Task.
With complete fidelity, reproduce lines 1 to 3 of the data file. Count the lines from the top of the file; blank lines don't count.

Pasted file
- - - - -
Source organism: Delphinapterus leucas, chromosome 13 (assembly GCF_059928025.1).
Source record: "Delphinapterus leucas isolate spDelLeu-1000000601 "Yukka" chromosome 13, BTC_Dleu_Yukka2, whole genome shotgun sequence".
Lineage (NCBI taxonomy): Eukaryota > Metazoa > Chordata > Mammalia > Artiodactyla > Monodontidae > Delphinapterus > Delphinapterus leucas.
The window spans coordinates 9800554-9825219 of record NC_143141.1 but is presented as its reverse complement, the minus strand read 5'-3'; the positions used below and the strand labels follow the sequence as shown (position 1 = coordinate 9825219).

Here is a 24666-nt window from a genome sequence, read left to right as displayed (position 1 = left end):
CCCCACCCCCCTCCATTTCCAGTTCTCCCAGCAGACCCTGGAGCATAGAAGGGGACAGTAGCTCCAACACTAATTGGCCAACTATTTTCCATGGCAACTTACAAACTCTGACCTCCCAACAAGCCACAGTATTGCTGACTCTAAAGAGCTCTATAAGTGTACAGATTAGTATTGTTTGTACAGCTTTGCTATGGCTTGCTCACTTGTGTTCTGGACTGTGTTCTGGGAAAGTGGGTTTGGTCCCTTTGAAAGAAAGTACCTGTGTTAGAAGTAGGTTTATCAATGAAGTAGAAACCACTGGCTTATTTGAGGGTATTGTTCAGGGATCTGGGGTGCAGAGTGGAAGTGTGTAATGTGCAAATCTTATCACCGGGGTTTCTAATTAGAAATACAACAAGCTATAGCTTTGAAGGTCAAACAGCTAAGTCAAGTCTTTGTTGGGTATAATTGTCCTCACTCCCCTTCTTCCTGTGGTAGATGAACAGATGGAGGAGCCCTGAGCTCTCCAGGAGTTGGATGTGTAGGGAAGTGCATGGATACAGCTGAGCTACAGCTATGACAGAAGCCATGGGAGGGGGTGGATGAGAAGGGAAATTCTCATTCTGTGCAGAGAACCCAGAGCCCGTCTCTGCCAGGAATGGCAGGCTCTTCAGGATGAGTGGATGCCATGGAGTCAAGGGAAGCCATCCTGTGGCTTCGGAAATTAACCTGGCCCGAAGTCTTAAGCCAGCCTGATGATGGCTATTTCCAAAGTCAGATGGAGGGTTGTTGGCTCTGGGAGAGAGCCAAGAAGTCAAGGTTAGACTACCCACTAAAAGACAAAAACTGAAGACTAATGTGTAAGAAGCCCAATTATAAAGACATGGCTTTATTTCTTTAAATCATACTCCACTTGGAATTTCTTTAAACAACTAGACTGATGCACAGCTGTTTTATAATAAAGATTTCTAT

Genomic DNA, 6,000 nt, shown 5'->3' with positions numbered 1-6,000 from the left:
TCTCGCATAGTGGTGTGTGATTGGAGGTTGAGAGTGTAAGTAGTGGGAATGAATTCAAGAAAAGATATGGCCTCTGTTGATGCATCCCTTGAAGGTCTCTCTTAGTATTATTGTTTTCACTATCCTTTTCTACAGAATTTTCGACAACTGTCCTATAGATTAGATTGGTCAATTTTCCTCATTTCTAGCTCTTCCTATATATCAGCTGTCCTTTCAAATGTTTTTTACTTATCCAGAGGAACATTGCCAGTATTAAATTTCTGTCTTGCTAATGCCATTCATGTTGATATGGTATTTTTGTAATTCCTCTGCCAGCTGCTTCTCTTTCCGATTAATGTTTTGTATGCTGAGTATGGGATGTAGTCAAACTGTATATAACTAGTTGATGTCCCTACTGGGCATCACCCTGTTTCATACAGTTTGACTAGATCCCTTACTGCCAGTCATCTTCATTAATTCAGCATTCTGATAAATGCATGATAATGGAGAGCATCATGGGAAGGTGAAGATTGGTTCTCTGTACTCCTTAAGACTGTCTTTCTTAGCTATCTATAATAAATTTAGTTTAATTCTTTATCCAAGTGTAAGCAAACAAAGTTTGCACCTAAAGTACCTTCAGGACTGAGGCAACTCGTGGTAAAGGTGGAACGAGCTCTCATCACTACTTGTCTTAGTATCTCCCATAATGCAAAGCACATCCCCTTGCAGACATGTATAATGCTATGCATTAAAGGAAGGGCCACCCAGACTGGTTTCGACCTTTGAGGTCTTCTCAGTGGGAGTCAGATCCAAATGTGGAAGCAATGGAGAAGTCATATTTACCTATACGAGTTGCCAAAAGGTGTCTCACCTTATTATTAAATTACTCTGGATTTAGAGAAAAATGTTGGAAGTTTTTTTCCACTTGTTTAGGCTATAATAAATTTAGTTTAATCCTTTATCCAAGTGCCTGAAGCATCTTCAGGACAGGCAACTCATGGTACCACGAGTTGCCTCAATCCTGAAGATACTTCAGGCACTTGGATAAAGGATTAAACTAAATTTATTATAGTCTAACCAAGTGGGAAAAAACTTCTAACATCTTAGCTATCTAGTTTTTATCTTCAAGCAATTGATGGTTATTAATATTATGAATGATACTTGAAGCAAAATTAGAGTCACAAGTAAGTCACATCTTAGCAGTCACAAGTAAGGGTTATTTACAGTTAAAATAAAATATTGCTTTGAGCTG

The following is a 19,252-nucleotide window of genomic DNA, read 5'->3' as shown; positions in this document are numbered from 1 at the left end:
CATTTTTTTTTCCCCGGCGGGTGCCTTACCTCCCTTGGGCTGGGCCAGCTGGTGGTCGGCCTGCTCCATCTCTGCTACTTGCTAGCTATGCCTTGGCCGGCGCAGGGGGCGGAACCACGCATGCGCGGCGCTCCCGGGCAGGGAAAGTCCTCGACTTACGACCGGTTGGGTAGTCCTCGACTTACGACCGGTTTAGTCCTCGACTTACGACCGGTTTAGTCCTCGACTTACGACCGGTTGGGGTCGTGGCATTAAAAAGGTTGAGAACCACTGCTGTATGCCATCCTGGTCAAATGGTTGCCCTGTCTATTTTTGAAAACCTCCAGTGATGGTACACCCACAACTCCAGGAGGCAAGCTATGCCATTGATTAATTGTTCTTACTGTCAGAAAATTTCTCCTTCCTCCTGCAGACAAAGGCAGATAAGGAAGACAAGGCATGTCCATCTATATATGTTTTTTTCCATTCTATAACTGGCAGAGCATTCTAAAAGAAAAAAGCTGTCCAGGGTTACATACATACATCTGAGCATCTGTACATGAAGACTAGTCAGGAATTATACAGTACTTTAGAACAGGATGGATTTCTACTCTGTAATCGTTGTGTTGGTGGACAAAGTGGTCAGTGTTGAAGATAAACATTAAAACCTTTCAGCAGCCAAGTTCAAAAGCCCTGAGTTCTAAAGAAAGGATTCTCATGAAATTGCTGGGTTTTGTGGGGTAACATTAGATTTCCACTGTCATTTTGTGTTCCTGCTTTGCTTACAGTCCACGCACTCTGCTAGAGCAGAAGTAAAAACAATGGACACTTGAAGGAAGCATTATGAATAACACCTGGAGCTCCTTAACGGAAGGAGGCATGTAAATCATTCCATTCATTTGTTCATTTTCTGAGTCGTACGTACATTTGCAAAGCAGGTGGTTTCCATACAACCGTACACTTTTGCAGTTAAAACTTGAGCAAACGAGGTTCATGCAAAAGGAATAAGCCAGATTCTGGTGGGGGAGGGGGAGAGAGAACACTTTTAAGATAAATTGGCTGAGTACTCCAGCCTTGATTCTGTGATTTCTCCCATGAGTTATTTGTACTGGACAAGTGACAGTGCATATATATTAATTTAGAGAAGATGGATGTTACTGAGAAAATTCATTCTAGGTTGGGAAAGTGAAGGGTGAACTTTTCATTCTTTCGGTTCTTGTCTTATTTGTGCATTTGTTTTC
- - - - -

Source organism: Delphinapterus leucas, chromosome 13 (assembly GCF_059928025.1).
Source record: "Delphinapterus leucas isolate spDelLeu-1000000601 "Yukka" chromosome 13, BTC_Dleu_Yukka2, whole genome shotgun sequence".
Lineage (NCBI taxonomy): Eukaryota > Metazoa > Chordata > Mammalia > Artiodactyla > Monodontidae > Delphinapterus > Delphinapterus leucas.